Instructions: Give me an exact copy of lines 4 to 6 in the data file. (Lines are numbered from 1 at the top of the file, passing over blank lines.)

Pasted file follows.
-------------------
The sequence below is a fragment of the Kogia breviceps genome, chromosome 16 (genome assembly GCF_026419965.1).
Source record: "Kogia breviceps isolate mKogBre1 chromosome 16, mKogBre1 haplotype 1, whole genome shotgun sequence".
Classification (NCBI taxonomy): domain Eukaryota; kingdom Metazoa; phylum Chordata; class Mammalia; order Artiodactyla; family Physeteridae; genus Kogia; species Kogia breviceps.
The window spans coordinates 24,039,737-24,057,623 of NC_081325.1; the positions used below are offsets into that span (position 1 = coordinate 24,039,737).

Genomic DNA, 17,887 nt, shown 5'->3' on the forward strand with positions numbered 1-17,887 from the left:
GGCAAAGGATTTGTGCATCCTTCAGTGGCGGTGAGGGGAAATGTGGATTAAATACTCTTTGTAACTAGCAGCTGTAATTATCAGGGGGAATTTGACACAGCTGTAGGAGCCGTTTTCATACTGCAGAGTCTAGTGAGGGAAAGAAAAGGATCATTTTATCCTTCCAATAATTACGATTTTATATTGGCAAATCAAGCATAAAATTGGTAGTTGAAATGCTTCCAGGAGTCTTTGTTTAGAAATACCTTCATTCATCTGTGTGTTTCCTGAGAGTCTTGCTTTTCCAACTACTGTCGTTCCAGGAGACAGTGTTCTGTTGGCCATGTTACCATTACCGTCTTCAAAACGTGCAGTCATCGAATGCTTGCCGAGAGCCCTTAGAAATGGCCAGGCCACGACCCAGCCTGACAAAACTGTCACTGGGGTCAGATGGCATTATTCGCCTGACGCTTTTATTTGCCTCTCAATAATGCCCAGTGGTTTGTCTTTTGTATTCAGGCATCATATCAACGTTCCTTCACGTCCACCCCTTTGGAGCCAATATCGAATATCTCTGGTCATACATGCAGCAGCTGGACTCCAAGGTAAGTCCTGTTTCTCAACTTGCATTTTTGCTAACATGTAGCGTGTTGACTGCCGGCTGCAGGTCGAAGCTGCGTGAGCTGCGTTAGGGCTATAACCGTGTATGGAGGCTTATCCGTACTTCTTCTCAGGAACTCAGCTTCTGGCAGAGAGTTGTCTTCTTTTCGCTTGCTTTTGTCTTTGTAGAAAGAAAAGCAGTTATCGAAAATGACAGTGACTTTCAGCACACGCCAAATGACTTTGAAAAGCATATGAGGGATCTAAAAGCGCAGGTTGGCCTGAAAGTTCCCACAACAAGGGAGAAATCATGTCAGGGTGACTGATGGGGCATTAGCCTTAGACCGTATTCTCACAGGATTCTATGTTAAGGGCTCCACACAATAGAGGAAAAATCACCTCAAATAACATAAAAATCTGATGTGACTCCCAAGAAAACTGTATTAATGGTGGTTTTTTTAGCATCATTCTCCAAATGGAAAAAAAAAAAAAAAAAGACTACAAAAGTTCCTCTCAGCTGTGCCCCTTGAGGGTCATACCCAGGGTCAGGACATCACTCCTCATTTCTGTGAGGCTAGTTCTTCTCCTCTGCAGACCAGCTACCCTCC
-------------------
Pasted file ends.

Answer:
The window spans coordinates 24,039,737-24,057,623 of NC_081325.1; the positions used below are offsets into that span (position 1 = coordinate 24,039,737).

Genomic DNA, 17,887 nt, shown 5'->3' on the forward strand with positions numbered 1-17,887 from the left:
GGCAAAGGATTTGTGCATCCTTCAGTGGCGGTGAGGGGAAATGTGGATTAAATACTCTTTGTAACTAGCAGCTGTAATTATCAGGGGGAATTTGACACAGCTGTAGGAGCCGTTTTCATACTGCAGAGTCTAGTGAGGGAAAGAAAAGGATCATTTTATCCTTCCAATAATTACGATTTTATATTGGCAAATCAAGCATAAAATTGGTAGTTGAAATGCTTCCAGGAGTCTTTGTTTAGAAATACCTTCATTCATCTGTGTGTTTCCTGAGAGTCTTGCTTTTCCAACTACTGTCGTTCCAGGAGACAGTGTTCTGTTGGCCATGTTACCATTACCGTCTTCAAAACGTGCAGTCATCGAATGCTTGCCGAGAGCCCTTAGAAATGGCCAGGCCACGACCCAGCCTGACAAAACTGTCACTGGGGTCAGATGGCATTATTCGCCTGACGCTTTTATTTGCCTCTCAATAATGCCCAGTGGTTTGTCTTTTGTATTCAGGCATCATATCAACGTTCCTTCACGTCCACCCCTTTGGAGCCAATATCGAATATCTCTGGTCATACATGCAGCAGCTGGACTCCAAGGTAAGTCCTGTTTCTCAACTTGCATTTTTGCTAACATGTAGCGTGTTGACTGCCGGCTGCAGGTCGAAGCTGCGTGAGCTGCGTTAGGGCTATAACCGTGTATGGAGGCTTATCCGTACTTCTTCTCAGGAACTCAGCTTCTGGCAGAGAGTTGTCTTCTTTTCGCTTGCTTTTGTCTTTGTAGAAAGAAAAGCAGTTATCGAAAATGACAGTGACTTTCAGCACACGCCAAATGACTTTGAAAAGCATATGAGGGATCTAAAAGCGCAGGTTGGCCTGAAAGTTCCCACAACAAGGGAGAAATCATGTCAGGGTGACTGATGGGGCATTAGCCTTAGACCGTATTCTCACAGGATTCTATGTTAAGGGCTCCACACAATAGAGGAAAAATCACCTCAAATAACATAAAAATCTGATGTGACTCCCAAGAAAACTGTATTAATGGTGGTTTTTTTAGCATCATTCTCCAAATGGAAAAAAAAAAAAAAAAAGACTACAAAAGTTCCTCTCAGCTGTGCCCCTTGAGGGTCATACCCAGGGTCAGGACATCACTCCTCATTTCTGTGAGGCTAGTTCTTCTCCTCTGCAGACCAGCTACCCTCC